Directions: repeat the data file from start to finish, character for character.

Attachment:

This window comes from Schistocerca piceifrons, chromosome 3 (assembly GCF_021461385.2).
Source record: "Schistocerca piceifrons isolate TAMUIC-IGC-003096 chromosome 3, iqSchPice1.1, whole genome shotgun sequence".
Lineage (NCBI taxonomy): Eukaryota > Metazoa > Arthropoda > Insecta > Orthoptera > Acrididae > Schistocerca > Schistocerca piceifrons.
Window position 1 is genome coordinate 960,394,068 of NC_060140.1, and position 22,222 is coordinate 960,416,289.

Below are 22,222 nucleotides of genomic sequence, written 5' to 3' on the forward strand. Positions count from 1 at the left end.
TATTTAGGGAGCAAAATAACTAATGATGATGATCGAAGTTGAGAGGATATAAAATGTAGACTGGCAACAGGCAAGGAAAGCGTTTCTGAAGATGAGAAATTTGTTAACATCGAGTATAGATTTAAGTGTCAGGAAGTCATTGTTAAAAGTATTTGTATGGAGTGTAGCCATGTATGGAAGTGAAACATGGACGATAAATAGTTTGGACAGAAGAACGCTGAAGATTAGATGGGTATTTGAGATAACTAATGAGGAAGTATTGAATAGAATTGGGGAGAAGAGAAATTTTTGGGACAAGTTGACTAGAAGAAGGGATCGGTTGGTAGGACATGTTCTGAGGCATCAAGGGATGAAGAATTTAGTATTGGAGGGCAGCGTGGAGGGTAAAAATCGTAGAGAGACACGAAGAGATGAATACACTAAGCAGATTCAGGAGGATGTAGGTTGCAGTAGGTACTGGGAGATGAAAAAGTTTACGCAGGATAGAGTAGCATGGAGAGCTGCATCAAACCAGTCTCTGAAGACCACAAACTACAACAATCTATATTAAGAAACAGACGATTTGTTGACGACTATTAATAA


This window comes from Schistocerca piceifrons, chromosome 3 (assembly GCF_021461385.2).
Source record: "Schistocerca piceifrons isolate TAMUIC-IGC-003096 chromosome 3, iqSchPice1.1, whole genome shotgun sequence".
Lineage (NCBI taxonomy): Eukaryota > Metazoa > Arthropoda > Insecta > Orthoptera > Acrididae > Schistocerca > Schistocerca piceifrons.
Window position 1 is genome coordinate 960,394,068 of NC_060140.1, and position 22,222 is coordinate 960,416,289.

Below are 22,222 nucleotides of genomic sequence, written 5' to 3' on the forward strand. Positions count from 1 at the left end.
TATTTAGGGAGCAAAATAACTAATGATGATGATCGAAGTTGAGAGGATATAAAATGTAGACTGGCAACAGGCAAGGAAAGCGTTTCTGAAGATGAGAAATTTGTTAACATCGAGTATAGATTTAAGTGTCAGGAAGTCATTGTTAAAAGTATTTGTATGGAGTGTAGCCATGTATGGAAGTGAAACATGGACGATAAATAGTTTGGACAGAAGAACGCTGAAGATTAGATGGGTATTTGAGATAACTAATGAGGAAGTATTGAATAGAATTGGGGAGAAGAGAAATTTTTGGGACAAGTTGACTAGAAGAAGGGATCGGTTGGTAGGACATGTTCTGAGGCATCAAGGGATGAAGAATTTAGTATTGGAGGGCAGCGTGGAGGGTAAAAATCGTAGAGAGACACGAAGAGATGAATACACTAAGCAGATTCAGGAGGATGTAGGTTGCAGTAGGTACTGGGAGATGAAAAAGTTTACGCAGGATAGAGTAGCATGGAGAGCTGCATCAAACCAGTCTCTGAAGACCACAAACTACAACAATCTATATTAAGAAACAGACGATTTGTTGACGACTATTAATAA